Confronting the hinterland enigma is, finally, a challenge that will require critical appropriations of newly available sources of geospatial data, which may offer a powerful basis for investigating the historical and contemporary rearticulation of land uses, built and unbuilt environments and political ecologies around the world.17 It is not sufficient simply to posit that such non-city “outsides” are constitutively important for citv-building processes or to focus on measuring the role of such spaces as “taps” and “sinks” for the metabolic dynamics of capitalist urbanization. While this vast planetary hinterland covers nearly 70% of the earth’s terrestrial surface and is densely layered with productive, extractive, circulatory and informational infrastructure, it has remained an obscure background to the study of contemporary urbanization. It is precisely in this sense that the “black box” of the hinterland must be opened and systematically rearticulated to the central agendas of urban studies. What is required is a framework that can connect historically and geographically specific forms of city and non-city space (and associated relations of domination) as coproduced, coevolving moments within the combined, uneven, variegated and crisis-riven world ecologies of capitalist urbanization.

Agglomerations and the “used area” of the planet in the early 21??

FIGURE 4.4 Agglomerations and the “used area” of the planet in the early 21“ century.This map juxtaposes a demarcation of the worlds metropolitan agglomerations (red zones) onto a rendering of the total “used area”ofthe entire planet (black and grayscale).Agglomeration zones constitute only a miniscule percentage of the planets operationalized landscapes, which are mostly devoted to primary commodity production (agricultural cultivation, grazing, forestry), resource extraction, logistics and waste disposal (Source:Visualisation by the authors based on the following sources and publicly available datasets: European Commission Joint Research Center, 2016, Global Human Settlement Layer; K.-H. Erb.V. Gaube, F. Krausmann, C. Plutzar, A. Bondeau and H. Haberl,“A comprehensive global 5 min resolution land-use dataset for the year 2000 consistent with national census data,” Journal of Land Use Science 2,3 (2007): 191—224; Vector Map Level 0 (VMapO) dataset released by the National Imagery and Mapping Agency (NIMA), 1997)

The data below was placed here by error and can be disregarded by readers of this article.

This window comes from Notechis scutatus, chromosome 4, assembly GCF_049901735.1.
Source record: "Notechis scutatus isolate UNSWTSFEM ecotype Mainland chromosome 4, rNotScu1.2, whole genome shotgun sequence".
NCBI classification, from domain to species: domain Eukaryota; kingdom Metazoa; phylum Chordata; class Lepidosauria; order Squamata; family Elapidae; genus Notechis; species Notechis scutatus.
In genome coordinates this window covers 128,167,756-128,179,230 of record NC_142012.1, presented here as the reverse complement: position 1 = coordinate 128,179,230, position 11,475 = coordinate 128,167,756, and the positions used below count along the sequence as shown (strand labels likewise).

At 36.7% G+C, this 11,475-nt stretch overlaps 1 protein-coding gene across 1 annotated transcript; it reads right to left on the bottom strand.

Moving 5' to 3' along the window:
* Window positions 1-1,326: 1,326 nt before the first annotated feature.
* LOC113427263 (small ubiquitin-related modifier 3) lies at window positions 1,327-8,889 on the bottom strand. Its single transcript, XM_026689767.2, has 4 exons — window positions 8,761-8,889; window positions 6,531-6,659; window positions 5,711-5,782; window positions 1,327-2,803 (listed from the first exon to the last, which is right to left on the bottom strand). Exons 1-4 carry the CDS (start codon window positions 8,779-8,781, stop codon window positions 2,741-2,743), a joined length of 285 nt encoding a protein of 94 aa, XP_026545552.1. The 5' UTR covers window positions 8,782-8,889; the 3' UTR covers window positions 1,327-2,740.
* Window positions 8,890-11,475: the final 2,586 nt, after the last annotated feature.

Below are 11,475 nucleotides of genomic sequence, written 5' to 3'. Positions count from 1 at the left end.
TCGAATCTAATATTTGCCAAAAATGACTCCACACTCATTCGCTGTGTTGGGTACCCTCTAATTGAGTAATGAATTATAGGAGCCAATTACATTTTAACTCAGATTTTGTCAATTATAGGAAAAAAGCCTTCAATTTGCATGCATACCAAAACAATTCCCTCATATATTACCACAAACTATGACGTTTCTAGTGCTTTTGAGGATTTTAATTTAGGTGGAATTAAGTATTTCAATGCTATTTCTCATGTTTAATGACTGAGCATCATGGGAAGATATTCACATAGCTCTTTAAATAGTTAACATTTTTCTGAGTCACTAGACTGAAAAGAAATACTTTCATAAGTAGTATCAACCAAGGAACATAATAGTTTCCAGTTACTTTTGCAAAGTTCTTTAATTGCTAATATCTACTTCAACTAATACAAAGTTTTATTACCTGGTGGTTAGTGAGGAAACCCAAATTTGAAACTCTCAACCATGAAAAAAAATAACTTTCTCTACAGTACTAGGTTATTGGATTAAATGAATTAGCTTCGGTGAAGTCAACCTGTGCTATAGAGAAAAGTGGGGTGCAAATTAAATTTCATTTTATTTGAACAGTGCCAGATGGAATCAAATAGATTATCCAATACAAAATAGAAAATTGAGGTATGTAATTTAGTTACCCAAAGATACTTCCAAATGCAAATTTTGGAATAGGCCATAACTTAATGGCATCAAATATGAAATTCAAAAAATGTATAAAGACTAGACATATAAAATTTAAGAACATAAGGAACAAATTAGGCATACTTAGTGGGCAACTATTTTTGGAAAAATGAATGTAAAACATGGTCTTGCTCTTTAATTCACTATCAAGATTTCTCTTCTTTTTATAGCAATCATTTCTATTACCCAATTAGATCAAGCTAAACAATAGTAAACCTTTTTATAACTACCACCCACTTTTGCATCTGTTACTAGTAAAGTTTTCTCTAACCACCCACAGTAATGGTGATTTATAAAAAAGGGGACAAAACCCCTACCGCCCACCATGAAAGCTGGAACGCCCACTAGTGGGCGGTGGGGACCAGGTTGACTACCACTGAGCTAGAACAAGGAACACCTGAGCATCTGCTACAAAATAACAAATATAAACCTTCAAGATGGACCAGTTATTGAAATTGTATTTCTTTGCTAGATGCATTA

The development of such a framework requires systematic elaboration elsewhere. Here it must suffice to offer some initial generalizations regarding four key mutations of city/hinterland relations that have been particularly pronounced during the last half-century. These relatively abstract propositions are not intended to foreclose more contextually embedded, historically specific lines of inquiry, but to stimulate further reflection, investigation and debate regarding the restlessly churning dynamics of planetary urbanization. We aim not to subsume all aspects of social life in non-city zones under the latter rubric, but rather to mobilize the methodological tactics proposed here as a basis for investigating historically and geographically specific processes of hinterlandization and their far-reaching implications for the political-economic and environmental geographies of capital. For present purposes, we continue to deploy the term “hinterland”, even as our analysis demarcates various ways in which its analytic usefulness has been ever more narrowly circumscribed through the vicissitudes of capitalist uneven spatial development.